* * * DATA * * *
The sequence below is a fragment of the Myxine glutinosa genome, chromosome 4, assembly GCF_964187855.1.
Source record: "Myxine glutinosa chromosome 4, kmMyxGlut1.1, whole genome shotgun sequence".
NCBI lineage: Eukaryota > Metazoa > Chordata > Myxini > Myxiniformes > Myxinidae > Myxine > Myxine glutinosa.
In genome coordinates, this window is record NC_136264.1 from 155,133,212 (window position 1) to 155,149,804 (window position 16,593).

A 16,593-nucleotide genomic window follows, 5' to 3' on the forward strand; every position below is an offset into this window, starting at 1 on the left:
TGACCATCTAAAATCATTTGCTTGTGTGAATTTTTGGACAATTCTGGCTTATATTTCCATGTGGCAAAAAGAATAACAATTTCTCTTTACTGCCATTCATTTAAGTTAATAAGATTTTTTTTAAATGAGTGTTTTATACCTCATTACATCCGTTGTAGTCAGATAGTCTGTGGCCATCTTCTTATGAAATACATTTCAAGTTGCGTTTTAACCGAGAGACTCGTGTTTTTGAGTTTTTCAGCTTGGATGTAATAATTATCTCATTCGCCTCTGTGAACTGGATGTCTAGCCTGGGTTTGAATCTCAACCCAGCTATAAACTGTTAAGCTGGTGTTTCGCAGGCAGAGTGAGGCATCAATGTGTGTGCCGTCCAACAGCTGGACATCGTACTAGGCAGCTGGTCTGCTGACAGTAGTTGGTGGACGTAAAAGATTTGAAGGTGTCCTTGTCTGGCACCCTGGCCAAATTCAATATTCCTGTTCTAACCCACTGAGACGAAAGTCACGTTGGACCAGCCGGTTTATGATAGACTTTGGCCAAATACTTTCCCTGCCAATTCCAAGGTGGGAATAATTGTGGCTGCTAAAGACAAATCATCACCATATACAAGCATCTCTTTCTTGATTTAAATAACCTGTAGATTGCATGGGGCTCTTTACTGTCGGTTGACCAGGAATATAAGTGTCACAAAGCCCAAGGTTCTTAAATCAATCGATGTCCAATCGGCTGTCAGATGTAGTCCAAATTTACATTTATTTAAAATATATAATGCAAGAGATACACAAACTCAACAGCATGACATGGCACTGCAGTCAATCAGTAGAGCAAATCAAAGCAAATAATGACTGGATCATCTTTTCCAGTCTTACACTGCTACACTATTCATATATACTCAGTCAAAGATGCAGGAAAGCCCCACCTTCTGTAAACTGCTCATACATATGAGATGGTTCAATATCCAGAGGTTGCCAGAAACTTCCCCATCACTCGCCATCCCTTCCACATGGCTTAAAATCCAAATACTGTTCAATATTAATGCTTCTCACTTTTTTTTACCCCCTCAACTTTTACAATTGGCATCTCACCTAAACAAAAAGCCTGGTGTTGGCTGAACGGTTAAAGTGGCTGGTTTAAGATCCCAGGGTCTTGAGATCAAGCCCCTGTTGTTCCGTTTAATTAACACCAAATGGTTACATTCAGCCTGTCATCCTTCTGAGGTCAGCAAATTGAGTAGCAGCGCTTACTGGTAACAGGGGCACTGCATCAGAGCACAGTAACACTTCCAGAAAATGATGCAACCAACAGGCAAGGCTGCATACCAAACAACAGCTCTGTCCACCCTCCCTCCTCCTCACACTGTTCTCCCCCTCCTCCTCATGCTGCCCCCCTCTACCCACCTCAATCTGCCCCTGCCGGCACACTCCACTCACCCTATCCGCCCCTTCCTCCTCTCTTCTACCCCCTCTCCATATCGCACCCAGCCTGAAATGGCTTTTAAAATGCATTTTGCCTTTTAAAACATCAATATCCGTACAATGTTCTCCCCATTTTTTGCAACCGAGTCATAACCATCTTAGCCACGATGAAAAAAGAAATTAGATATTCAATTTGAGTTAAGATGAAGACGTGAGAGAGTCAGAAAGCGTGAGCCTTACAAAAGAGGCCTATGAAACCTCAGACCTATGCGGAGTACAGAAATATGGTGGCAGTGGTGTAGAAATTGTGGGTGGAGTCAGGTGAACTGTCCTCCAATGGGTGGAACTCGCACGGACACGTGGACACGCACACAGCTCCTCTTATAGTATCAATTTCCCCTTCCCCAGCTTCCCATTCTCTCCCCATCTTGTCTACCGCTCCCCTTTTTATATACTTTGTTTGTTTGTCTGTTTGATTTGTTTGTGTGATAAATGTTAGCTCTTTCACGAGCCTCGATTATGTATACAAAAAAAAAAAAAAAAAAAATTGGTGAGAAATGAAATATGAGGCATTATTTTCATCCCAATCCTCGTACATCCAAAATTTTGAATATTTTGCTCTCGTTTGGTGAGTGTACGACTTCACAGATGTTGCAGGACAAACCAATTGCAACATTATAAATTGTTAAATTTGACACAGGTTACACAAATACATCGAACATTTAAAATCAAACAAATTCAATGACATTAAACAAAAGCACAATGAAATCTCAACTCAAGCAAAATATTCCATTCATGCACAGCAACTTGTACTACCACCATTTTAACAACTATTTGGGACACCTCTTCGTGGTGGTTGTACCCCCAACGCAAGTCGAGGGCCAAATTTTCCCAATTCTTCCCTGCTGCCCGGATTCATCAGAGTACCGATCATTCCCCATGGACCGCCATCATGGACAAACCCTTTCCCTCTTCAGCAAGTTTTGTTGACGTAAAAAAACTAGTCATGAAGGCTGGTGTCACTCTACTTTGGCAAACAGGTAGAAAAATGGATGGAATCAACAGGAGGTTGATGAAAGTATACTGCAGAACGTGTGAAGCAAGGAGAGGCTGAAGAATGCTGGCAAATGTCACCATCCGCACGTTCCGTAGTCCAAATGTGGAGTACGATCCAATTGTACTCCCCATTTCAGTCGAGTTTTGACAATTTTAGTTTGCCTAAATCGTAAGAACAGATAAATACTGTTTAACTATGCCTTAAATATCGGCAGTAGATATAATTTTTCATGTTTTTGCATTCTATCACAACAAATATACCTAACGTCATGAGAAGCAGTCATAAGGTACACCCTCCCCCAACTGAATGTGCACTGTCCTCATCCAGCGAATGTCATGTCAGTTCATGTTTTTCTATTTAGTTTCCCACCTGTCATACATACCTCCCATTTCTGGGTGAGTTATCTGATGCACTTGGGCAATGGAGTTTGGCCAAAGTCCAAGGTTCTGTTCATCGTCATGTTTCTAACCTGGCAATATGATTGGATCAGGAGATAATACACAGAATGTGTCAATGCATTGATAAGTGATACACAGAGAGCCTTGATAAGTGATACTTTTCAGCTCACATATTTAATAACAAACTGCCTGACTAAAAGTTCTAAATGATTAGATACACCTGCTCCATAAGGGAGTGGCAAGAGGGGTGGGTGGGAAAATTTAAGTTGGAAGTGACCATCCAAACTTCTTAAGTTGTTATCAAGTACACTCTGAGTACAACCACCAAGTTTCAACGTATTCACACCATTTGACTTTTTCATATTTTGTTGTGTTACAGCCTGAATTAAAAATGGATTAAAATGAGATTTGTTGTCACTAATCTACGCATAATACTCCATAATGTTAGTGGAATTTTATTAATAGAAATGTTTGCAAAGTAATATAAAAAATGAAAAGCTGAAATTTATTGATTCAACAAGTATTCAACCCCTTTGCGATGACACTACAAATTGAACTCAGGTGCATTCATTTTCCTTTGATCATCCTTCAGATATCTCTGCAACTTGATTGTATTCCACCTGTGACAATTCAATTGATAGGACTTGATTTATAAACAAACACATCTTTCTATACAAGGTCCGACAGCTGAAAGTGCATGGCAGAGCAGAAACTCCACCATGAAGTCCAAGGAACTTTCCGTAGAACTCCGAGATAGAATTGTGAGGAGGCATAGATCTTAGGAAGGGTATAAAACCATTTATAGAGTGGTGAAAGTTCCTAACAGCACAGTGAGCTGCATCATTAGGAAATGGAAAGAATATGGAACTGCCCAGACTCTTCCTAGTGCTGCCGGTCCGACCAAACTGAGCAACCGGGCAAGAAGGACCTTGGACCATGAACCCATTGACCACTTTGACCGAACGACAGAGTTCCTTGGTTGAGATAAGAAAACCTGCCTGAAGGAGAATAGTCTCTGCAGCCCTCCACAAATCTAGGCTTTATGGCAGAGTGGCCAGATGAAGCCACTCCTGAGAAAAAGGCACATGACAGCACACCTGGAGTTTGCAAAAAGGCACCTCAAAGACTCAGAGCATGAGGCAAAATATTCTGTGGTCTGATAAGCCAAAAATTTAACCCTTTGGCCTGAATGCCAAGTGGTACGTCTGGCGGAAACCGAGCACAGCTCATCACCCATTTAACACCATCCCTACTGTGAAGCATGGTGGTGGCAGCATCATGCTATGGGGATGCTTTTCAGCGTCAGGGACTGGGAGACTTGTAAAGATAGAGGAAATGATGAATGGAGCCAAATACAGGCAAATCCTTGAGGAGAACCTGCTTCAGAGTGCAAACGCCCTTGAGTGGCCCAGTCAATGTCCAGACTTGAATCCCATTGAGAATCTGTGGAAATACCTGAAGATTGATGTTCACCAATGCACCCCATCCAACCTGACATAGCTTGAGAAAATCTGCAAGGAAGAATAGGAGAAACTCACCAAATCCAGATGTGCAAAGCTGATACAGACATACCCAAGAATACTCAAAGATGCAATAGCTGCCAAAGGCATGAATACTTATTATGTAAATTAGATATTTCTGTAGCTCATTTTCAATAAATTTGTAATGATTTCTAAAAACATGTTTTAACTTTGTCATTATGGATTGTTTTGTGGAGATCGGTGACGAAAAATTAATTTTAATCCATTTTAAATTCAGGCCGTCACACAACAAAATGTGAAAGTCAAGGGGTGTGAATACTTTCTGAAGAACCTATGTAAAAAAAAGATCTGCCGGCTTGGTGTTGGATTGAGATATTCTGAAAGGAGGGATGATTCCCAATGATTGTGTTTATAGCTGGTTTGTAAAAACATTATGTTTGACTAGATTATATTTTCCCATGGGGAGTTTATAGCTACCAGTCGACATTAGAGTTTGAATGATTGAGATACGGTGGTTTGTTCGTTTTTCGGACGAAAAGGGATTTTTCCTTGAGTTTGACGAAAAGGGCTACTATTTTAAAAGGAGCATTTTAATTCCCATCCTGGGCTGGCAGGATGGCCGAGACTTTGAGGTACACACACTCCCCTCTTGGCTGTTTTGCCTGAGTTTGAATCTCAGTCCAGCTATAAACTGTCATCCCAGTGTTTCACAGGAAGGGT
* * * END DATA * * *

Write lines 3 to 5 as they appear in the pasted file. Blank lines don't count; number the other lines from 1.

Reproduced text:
NCBI lineage: Eukaryota > Metazoa > Chordata > Myxini > Myxiniformes > Myxinidae > Myxine > Myxine glutinosa.
In genome coordinates, this window is record NC_136264.1 from 155,133,212 (window position 1) to 155,149,804 (window position 16,593).

A 16,593-nucleotide genomic window follows, 5' to 3' on the forward strand; every position below is an offset into this window, starting at 1 on the left: